Rockin' & Rollin'
13 February 2008 | Warderick Wells
Beth - hot, windy
I need to temper my assessment of Emerald Rock mooring field. It was just wonderful in the north wind but on Tuesday night the wind was out of the SE and we had probably the very worst night we have ever spent aboard. We rocked and rolled vigorously in the 20-25 knot winds with gusts to 30. (I almost put viciously - but maybe that word should be saved for an even more rocky night sometime!)
We didn't get around to installing lee cloths before we left (strips of cloth along the salon seats that fasten to the seat and to the rails along the ceiling - to keep the sleeper from rolling out when sleeping there in rolling seas) and hadn't missed them till now, when the forward berth was horribly noisy and bouncy. The benches in the salon were somewhat better but I had to jam myself against the back cushion and keep a hand tucked under the seat to make sure I stayed there. We hadn't secured everything before we went to bed because we thought it was just going to be the usual kind of rocking, so when the serious stuff started, books flew off the shelves, dishes on the counter slid into the sink and even those in the cupboards were sliding and banging against the doors. I stuffed towels into every cupboard to lessen the slide, jammed computers and cameras between pillows on the floor and then got horizontal. The cabin is not the best place to be when there is serious boat movement, but our cockpit seats are so narrow that we'd have been knocked off them in a minute if we'd tried to sleep up there. At least neither of us got seasick!
Jim and I were each up to the bow a time or two just to check on the mooring line but it was fine. One thing about being on the mooring - we didn't have that residual anxiety about whether the anchor would hold. The disadvantage was that we didn't have the benefit of a long anchor rode that would have cushioned the movement a bit.
We did some more hiking on Tuesday, dinghying in as far as Butterfly Beach. The water was rough and our fuel supply was getting down so that worked very well from both perspectives. Fortunately, Sandi and Steve are kindred spirits in their love of walking so we've had dome fine times on the trail. We ceremoniously placed a small "Madcap" sign, created from a piece of driftwood, atop the pile at BooBoo Hill. We leaned over the blowholes and were amazed at the power of the wind and spray. I was expecting a low moaning sound and instead found a real snort. It comes in short powerful blasts - enough to blow your hat off and make you step back a pace or two. I could picture a powerful underwater creature snorting and blowing his demands.
A word about footwear on these hikes: I've been wearing my crocs and they have held up amazingly well on the sharp coral. I can move in and out of the water with them and they are as comfortable as always. Those $30.00 shoes are just perfect for cruising. I wear the thongs more often, but the original clog style stays on better when going up and down the hills.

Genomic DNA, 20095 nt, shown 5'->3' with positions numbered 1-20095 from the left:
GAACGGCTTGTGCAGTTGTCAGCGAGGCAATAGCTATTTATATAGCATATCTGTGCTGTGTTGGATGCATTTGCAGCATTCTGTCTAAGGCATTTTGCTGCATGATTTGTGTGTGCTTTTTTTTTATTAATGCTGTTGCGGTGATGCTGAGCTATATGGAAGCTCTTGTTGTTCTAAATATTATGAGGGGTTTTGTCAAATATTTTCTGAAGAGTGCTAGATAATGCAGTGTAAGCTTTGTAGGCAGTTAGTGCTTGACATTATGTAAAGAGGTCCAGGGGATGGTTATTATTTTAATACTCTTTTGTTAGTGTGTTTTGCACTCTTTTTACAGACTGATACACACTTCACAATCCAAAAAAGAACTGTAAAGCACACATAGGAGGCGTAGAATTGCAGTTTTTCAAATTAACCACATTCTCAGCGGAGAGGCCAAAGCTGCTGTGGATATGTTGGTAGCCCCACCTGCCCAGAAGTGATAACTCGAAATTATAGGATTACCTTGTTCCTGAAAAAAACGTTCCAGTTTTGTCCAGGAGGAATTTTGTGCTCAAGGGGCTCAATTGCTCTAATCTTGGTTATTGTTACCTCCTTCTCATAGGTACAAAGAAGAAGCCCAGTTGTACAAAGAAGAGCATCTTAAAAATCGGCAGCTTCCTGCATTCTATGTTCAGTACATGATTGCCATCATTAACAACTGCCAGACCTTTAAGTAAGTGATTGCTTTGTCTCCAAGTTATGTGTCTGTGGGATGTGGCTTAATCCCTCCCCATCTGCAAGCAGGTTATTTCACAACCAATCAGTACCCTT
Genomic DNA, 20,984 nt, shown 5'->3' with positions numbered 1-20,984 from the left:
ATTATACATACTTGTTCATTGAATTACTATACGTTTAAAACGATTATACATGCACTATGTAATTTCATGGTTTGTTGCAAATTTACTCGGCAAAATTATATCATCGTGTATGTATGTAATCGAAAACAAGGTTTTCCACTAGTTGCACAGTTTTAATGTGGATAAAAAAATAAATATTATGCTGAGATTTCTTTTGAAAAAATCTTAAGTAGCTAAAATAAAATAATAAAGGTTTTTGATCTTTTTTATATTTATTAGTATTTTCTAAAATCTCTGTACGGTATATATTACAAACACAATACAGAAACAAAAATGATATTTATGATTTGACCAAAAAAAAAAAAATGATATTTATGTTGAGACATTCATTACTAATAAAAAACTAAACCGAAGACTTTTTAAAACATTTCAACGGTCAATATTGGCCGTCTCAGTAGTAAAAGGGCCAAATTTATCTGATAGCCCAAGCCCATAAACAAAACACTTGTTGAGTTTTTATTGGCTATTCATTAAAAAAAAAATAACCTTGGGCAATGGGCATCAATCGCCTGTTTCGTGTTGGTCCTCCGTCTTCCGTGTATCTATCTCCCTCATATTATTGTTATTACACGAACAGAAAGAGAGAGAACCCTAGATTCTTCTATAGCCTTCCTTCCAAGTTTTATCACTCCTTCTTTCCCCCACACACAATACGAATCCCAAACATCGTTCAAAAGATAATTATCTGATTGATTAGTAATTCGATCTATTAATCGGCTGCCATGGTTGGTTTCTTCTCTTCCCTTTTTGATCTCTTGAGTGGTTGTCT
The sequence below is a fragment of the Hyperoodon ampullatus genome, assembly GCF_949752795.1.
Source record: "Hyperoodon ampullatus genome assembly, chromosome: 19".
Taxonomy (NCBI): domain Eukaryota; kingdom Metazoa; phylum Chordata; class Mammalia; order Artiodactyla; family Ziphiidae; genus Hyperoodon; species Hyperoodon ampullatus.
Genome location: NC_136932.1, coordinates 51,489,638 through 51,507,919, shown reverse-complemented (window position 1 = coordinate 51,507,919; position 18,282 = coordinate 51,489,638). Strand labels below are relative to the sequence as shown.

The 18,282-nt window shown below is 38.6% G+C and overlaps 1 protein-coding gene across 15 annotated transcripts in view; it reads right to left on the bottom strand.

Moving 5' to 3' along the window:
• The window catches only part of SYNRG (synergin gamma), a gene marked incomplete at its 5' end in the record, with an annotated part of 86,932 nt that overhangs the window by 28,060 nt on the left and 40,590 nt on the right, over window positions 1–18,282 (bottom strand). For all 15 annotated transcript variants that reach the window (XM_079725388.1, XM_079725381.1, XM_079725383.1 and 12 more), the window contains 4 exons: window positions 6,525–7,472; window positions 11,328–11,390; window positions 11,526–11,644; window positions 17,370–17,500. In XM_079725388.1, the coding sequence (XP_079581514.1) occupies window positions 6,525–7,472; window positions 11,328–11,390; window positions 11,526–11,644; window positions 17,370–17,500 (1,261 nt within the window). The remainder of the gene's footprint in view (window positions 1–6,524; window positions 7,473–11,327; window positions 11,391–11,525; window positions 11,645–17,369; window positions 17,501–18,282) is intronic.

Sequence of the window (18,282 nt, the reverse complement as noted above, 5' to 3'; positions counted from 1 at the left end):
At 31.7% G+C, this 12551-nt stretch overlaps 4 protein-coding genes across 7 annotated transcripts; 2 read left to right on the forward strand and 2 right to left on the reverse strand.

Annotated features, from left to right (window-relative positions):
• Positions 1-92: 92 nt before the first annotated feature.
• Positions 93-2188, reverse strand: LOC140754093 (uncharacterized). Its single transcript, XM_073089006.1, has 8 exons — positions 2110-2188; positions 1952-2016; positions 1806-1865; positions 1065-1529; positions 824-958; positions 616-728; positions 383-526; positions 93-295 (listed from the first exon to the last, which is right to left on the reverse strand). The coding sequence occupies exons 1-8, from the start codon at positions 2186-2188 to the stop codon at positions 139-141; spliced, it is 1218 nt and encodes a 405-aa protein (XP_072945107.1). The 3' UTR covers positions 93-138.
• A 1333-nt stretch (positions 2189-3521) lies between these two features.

The temperature has been upwards of 27C most days, and water temp has hit 30 on occasion. We've been able to swim off the boat whenever we need a refreshing dip, and our solar shower bag is always nice and warm afterward. Our towels are getting a bit salty and we are rationing water so we can't wash them. We keep a set for drying off after a salty dip and another set for drying after fresh water. They're all lightweight - heavy ones take too long to dry.
A highlight of Tuesday was a birthday celebration for Kathy on Sapphire. Mike made some fabulous smoked salmon pate (smoking the salmon on the BBQ) and a nippy blackbean dip. We toasted her health with champagne and shared some chocolate cake to top it all off. Jim and I then made the short trip back to Madcap before settling down to the nasty night I talked about at the beginning of this post.
On Wednesday, Jim and I in company with Steve and Sandi and Mike made a great long trek - about 3 hours worth across the cay, down along the Sound side and back to the Banks side, going up and down hills till we got back to Butterfly beach where we had left our dinghy. I was reminded of the flow experiences - doing that which is just barely possible. That's the way we felt by the time we got back. Thank goodness we had taken water - some snacks will be in the backpack next time we embark on a long hike. We tramped up and down, stopping to admire the glorious views, challenging our legs with steep ups and downs, and our balance with narrow bits between eroded holes in the ground. It was all very satisfying and made for a good glow of achievement. We watched the curly tailed lizards and the tiny straight tailed ones. We stopped to read signs about the dozen different kinds of vegetation. It may look barren and scrubby here but there are an amazing number of shrubs and grasses and trees that are perfectly suited to this hot, saline environment.
We learned something about beaching dinghies too - we had pulled ours upand set the anchor the way we usually do, but had left the anchor line slack. Unfortunately, that meant that when the tide came in, the dinghy floated out enough to be the recipient of wave after wave of salt water. By the time we got there, it was well and truly swamped. Our dinghy bag with lights, depth sounder, handheld VHF was soaked and the gas tank was afloat. I bailed furiously until Mike and Jim managed to tip the thing over and get the rest of the water out. We were so lucky that the motor started up right away.
Wednesday night was rocky but much more tolerable than the night before. We watched the first Pirates of the Caribbean movie and headed off to bed in good time.